New Delhi: Hydroxychloroquine is a cheap anti-malarial drug which is suddenly high on global demand. The United States, Israel, Brazil bought the medicine from India as India being a veteran in fighting malaria since decades is the production hub of the medicine. On March 25, the country imposed a ban on the export of the medicine. Then it was reviewed and the embargo was lifted. Diplomatic success followed but apprehensions are running high whether there will be any shortage of the medicine at home. HCQ is also used to treat arthritis and patients in Rajasthan complained about the unavailability of the medicine. Also Read - Aarogya Setu App Developed In Most Transparent Manner: Centre issues Clarification
But the shortage was not because of any export. The government had procured a large stock from the market so that it can manage any crisis arising. Also Read - Smriti Irani Tests COVID Positive, Urges All Who Came in Contact With Her to Get Tested
Enough Stock of medicine Also Read - eSanjeevani: Govt's Patient to Doctor Telemedicine Service Crosses 1 Lakh Consultation in 15 Days. Know How It Works
The Indian pharma industry has said there is enough stock of hydroxychloroquine in the country, and drug firms are ready to ramp up the production to meet domestic as well as export requirements.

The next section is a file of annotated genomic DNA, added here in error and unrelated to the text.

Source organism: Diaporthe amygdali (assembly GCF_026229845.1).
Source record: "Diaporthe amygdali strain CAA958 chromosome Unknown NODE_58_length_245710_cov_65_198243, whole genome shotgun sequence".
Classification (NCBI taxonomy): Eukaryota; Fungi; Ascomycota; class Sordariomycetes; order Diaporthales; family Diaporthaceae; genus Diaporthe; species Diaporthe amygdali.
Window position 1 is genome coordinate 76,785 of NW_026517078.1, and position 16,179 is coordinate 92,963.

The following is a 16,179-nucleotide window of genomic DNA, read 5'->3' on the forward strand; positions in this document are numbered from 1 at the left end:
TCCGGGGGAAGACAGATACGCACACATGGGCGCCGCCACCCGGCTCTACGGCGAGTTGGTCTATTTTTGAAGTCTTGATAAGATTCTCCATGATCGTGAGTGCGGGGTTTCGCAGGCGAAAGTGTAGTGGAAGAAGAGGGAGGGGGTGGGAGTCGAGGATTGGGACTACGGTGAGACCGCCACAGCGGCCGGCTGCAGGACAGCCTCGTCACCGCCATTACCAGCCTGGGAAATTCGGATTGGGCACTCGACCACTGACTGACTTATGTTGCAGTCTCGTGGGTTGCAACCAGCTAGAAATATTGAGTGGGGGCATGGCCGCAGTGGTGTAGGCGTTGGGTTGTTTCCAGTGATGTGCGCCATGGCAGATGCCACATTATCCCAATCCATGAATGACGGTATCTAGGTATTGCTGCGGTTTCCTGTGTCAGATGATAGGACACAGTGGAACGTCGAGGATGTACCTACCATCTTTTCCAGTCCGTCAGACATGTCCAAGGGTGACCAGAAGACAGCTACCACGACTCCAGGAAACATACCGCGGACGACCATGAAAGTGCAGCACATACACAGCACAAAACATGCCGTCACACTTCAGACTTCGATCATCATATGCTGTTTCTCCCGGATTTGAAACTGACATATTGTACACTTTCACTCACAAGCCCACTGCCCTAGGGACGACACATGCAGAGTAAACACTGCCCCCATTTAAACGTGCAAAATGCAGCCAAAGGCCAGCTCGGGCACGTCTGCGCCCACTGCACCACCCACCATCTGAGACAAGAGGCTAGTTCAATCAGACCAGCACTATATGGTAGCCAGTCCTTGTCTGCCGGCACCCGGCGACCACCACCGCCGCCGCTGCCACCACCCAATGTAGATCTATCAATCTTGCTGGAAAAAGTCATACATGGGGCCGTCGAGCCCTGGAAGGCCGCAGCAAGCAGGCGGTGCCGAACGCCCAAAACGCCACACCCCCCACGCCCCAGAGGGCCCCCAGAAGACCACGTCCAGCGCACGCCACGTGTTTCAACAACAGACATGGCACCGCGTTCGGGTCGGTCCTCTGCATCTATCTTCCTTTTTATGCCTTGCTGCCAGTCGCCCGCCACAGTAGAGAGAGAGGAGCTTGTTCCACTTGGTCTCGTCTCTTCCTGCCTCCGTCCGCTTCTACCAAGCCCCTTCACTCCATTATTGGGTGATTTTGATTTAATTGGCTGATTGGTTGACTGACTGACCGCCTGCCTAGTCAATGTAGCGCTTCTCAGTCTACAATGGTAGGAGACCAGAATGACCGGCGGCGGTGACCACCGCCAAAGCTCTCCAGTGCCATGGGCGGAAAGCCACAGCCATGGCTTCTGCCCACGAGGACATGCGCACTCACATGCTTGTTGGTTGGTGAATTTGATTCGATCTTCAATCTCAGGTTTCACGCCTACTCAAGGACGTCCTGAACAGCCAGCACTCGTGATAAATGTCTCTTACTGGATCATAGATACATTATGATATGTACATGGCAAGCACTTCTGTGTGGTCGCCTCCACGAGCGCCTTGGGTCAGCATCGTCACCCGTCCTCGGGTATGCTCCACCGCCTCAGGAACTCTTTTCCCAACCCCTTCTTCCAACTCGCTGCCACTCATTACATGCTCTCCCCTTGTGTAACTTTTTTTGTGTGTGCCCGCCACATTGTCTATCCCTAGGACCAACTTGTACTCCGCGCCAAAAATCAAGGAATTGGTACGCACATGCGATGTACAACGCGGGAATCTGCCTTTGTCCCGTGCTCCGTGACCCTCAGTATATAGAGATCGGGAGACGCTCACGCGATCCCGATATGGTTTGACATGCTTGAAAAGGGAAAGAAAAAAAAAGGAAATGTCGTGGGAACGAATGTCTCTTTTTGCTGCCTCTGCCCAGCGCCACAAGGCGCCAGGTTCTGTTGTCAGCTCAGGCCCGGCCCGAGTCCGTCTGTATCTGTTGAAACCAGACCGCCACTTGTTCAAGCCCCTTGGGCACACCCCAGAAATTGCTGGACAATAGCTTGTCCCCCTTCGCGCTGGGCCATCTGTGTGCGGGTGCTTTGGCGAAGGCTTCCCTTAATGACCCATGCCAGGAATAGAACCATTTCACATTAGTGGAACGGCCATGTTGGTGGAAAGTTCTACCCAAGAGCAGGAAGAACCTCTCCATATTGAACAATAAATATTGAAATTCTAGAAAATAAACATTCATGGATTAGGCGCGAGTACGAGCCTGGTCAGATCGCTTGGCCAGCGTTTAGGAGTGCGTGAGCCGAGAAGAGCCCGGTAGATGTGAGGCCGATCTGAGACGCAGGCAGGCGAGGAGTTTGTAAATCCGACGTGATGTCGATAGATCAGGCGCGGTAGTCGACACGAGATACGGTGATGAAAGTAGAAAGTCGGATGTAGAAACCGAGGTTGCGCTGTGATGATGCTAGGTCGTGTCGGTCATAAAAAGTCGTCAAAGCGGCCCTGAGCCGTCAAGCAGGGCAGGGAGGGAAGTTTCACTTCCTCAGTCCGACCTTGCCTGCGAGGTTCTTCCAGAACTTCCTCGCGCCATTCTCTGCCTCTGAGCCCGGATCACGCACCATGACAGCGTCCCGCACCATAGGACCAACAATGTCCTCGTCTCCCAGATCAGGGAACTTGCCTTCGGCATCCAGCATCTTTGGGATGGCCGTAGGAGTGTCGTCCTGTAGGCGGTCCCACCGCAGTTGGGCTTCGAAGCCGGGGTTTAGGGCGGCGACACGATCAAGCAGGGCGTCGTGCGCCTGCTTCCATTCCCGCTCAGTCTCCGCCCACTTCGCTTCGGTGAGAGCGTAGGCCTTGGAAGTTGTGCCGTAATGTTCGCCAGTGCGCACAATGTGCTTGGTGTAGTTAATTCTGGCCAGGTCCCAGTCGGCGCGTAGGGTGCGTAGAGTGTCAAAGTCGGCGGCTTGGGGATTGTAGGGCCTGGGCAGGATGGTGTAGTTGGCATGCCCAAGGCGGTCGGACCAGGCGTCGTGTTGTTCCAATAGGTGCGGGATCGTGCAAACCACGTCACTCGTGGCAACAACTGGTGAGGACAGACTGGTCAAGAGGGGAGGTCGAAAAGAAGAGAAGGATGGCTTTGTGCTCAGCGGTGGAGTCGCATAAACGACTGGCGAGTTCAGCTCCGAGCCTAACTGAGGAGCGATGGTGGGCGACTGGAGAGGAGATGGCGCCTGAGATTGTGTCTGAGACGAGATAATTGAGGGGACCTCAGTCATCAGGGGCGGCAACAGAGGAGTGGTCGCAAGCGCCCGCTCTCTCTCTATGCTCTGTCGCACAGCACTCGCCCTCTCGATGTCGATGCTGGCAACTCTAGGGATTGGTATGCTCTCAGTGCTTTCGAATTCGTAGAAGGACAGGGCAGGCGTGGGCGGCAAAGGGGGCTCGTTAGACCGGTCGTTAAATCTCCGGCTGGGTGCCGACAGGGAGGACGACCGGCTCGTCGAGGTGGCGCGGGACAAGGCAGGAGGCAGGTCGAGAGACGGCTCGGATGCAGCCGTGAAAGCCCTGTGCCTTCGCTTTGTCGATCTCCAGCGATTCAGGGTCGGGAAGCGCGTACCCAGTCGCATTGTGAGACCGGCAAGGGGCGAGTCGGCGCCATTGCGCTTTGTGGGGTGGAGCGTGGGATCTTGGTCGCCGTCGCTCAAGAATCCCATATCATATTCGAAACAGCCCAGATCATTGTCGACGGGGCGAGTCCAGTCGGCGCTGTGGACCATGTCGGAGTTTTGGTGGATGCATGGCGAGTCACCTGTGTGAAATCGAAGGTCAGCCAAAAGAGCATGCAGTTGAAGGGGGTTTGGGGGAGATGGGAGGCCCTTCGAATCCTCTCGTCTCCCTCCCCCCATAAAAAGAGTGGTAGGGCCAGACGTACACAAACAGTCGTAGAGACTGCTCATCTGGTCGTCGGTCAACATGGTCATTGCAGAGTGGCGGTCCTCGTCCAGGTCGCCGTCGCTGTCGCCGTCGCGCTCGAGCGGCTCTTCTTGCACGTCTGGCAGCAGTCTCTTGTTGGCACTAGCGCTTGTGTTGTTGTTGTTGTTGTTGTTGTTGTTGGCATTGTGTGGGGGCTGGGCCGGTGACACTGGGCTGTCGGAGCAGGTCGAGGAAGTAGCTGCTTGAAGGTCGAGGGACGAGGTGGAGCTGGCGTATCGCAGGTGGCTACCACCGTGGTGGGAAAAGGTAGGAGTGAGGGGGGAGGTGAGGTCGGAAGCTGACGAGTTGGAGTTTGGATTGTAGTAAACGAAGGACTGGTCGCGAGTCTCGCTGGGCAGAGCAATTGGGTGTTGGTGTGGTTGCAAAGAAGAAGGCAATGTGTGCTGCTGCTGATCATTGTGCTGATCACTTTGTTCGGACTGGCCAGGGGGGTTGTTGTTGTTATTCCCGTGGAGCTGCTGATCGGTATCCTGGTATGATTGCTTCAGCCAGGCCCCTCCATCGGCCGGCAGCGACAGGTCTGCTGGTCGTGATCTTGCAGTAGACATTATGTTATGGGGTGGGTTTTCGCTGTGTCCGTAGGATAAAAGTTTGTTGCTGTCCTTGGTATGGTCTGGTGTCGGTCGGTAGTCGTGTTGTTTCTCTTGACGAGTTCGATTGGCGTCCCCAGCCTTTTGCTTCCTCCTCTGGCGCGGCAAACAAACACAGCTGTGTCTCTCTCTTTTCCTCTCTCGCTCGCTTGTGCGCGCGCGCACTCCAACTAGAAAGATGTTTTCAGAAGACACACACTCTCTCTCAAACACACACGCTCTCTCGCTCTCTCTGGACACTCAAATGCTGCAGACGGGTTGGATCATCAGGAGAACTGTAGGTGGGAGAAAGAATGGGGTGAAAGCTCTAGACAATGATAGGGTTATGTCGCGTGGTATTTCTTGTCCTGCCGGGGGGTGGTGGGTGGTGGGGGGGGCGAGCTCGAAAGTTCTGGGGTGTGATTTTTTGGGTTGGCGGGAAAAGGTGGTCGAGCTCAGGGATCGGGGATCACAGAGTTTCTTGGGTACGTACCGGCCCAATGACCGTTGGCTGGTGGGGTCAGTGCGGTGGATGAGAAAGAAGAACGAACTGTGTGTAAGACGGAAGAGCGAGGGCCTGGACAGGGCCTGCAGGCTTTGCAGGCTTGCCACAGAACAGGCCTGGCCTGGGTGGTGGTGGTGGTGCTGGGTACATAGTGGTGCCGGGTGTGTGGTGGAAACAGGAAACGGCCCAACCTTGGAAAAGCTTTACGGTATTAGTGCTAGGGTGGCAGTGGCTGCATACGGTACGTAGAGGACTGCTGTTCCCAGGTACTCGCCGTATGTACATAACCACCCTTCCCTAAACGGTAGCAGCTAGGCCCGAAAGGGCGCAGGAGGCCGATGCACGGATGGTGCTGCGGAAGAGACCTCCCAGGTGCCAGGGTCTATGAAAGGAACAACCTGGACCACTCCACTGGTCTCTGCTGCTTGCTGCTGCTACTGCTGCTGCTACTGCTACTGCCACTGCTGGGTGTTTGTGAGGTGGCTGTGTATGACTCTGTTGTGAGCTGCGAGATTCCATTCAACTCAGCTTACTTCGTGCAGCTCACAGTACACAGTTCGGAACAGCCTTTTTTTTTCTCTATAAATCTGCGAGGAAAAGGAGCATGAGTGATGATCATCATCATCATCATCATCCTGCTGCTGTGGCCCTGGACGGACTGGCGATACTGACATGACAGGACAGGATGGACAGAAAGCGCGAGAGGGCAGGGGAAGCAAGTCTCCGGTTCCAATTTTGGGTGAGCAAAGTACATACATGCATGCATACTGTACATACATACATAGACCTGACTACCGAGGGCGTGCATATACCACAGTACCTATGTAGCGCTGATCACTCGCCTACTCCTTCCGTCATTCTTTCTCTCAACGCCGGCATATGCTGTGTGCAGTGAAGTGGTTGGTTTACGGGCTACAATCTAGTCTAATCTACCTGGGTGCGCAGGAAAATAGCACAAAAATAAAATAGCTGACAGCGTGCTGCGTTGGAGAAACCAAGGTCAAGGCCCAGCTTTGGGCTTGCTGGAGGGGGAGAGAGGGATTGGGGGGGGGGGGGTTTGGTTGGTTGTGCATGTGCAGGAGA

India is the largest exporter of the drug. Officials said India would export the drug on a case-by-case basis after meeting all the domestic requirements.
Who are the producers?
India manufactures 70 per cent of the world’s supply of hydroxychloroquine. Companies like Zydus Cadila and IPCA are the major manufacturers of hydroxychloroquine in the country. The major formulation makers of hydroxychloroquine are Ipca, Zydus, Wallace Pharmaceuticals and Cipla,
How much does India need?
India needs around 24 million tablets per year as on date for the three indications — malaria, lupus and rheumatoid arthritis. India currently has an annual installed capacity of around 40 metric tonnes of active pharmaceutical ingredients (APIs) of hydroxychloroquine. With this capacity, around 200 million tablets of 200 mg can be produced.
So this indicates, that India currently has spare available capacity.
Zydus Cadila—controlled by billionaire Pankaj Patel—and Ipca Laboratories—a $533 million outfit chaired by Premchand Godha, are ramping up productions.